Aug 21st 2015 | Posted in Legislation/Policy by J Lyn Carl

Photo by Lending Memo is licensed under CC BY 2.0

Photo by Lending Memo is licensed under CC BY 2.0

When a local bond issue fails, officials of the governing entities that called the election have a few options for further trying to secure the money for projects those bonds would have funded. That list of options will soon get a little shorter.

In the past, some entities have worked to trim down the costs of a failed bond election, paring out some of the projects that might not be absolutely necessary before putting the issue before voters again. Others, feeling that voters turned down the proposed bonds because they didn’t fully understand the necessity for the projects, launched public education campaigns to better familiarize the public with the bond issue – hoping to garner their support.

A third option is to forgo another bond vote and just issue certificates of obligation (COs) to pay for the failed bond issue projects. COs do not require voter approval.

That option is going away Sept. 1, when legislation from the 84th Texas Legislature, HB 1378, becomes law.

Most voters historically will support bond issues for projects that are vital to their communities and the local economy – such as new construction or expansion for public schools dealing with overcrowding, or for transportation infrastructure upgrades on aging roads and bridges or those damaged by increased traffic or extreme weather conditions.

But, in cases where bond issues have failed, government officials have always had the option of using COs to complete projects that did not pass muster with local voters.

HB 1378 addresses financial transparency and accountability of municipalities, counties and hospital districts regarding their debt obligation. But, it also includes a provision that revises the current law and now prohibits (with a few exceptions) those entities from using certificates of obligation to pay for projects that voters turned down in a bond election during the preceding three years.

Representatives of both the Texas Municipal League (TML) and the Texas Association of Counties (TAC) say they don’t expect any far-reaching effects from that portion of the bill. In fact, says TAC’s County Relations Officer Lonnie Hunt, instances where COs have been used to fund failed county bond projects in Texas are “rare.”

TML Executive Director Bennett Sandlin echoed that sentiment. Sandlin even called it “urban legend” that cities use COs to purposely avoid seeking voter approval for bond projects. Most mayors actually prefer having to ask for voter approval, he said, and would “rather have the cover of a bond election” than to have taxpayers accuse them of trying to run an “end-around” by skirting taxpayer input.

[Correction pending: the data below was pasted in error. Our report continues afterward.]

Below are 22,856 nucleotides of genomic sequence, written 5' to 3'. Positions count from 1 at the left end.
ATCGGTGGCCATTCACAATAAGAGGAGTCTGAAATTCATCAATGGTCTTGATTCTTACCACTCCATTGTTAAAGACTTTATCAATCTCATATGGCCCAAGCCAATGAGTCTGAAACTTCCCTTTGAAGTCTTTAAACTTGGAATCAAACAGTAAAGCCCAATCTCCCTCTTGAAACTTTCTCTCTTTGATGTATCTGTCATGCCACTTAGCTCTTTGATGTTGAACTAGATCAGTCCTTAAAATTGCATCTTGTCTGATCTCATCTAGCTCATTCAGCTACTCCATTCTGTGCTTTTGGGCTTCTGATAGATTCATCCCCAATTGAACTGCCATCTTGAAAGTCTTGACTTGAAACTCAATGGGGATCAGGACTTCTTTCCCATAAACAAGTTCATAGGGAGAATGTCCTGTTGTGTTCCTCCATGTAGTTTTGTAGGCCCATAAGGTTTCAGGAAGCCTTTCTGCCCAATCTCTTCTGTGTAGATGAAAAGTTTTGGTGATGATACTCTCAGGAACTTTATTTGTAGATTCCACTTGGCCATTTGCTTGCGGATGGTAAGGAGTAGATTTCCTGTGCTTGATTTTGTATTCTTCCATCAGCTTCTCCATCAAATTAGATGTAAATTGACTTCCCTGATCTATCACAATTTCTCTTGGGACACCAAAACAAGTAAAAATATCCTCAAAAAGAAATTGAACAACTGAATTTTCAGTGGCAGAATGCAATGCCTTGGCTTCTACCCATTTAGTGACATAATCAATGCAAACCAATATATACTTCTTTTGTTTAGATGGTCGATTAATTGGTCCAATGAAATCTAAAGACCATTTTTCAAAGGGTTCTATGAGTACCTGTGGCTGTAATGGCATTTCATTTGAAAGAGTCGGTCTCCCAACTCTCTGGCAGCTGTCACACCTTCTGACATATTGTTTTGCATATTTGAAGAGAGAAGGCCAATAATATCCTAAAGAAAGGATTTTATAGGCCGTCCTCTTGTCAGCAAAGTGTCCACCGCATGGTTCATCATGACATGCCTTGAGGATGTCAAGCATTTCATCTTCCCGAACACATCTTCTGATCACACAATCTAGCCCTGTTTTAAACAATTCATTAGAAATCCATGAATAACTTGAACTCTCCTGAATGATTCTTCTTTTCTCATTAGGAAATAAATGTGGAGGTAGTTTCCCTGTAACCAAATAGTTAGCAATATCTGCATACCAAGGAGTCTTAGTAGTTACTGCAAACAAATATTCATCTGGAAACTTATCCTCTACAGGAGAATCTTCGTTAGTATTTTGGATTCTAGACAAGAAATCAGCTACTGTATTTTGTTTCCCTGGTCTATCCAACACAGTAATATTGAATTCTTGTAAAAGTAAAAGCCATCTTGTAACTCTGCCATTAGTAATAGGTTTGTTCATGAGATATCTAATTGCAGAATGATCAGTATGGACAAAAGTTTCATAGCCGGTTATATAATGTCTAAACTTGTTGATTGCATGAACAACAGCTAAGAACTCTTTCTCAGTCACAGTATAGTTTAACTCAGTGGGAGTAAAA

Sandlin said that most cases in which city officials will use certificates of obligation are “in times of public calamity,” when the city must address an immediate problem but can’t wait until the next available bond election date. COs also are often used when federal mandates have to be addressed immediately and COs are the quickest way to get the money to fund a project. But neither is an attempt by local officials to bypass citizen input.

Opposition to the legislation voiced by one Texas county official might also be shared by others in either rural areas where population is sparse or in larger counties where the needs of one area of a county are decided by voters throughout the entire county. Nueces County Commissioner Oscar Ortiz says his opposition to the bill stems from the fact that he doesn’t think county officials should have to go to the voters to approve every county project on the drawing board. Some voters are reluctant to back projects that don’t affect them directly, he noted.

“Sometimes you have infrastructure needs that are in the outlying areas that some of the people within the City of Corpus Christi are not going to be in favor of,” he said in a recent interview with a Corpus Christi TV station, making a case for continuing to allow certificates of obligation to be used to fund failed bond projects.

Sandlin and Hunt said local officials make decisions they will have to live with every day, facing their constituents at every turn – in the grocery store, at church, at a local restaurant. Going forward with a project that voters have already turned down would not make sense, especially when it comes to increasing tax burdens.

“Taking on debt is a big deal,” said Sandlin. So is transparency and avoiding putting bigger tax burdens on the backs of taxpayers.

And, local governments are doing a pretty good job of being good stewards of tax dollars and keeping the tax burden low. “Everyone is concerned about government debt, but I think it’s important to keep things in perspective,” said Hunt.  “The fact is, on a per capita basis, county debt is less than one-third of the state’s debt.  According to figures from the Texas Bond Review Board, the per capita debt of Texas counties in 2014 was $524.14, while the per capita debt of the State was $1,644.36.”

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J Lyn Carl

J. Lyn Carl is a Contributing Writer at Strategic Partnerships, Inc. and a former editor of the firm’s two weekly newsletters, Texas Government Insider and Government Contracting Pipeline. She is an award-winning journalist with more than 20 years of experience working as a reporter, editor and photographer at several Texas newspapers.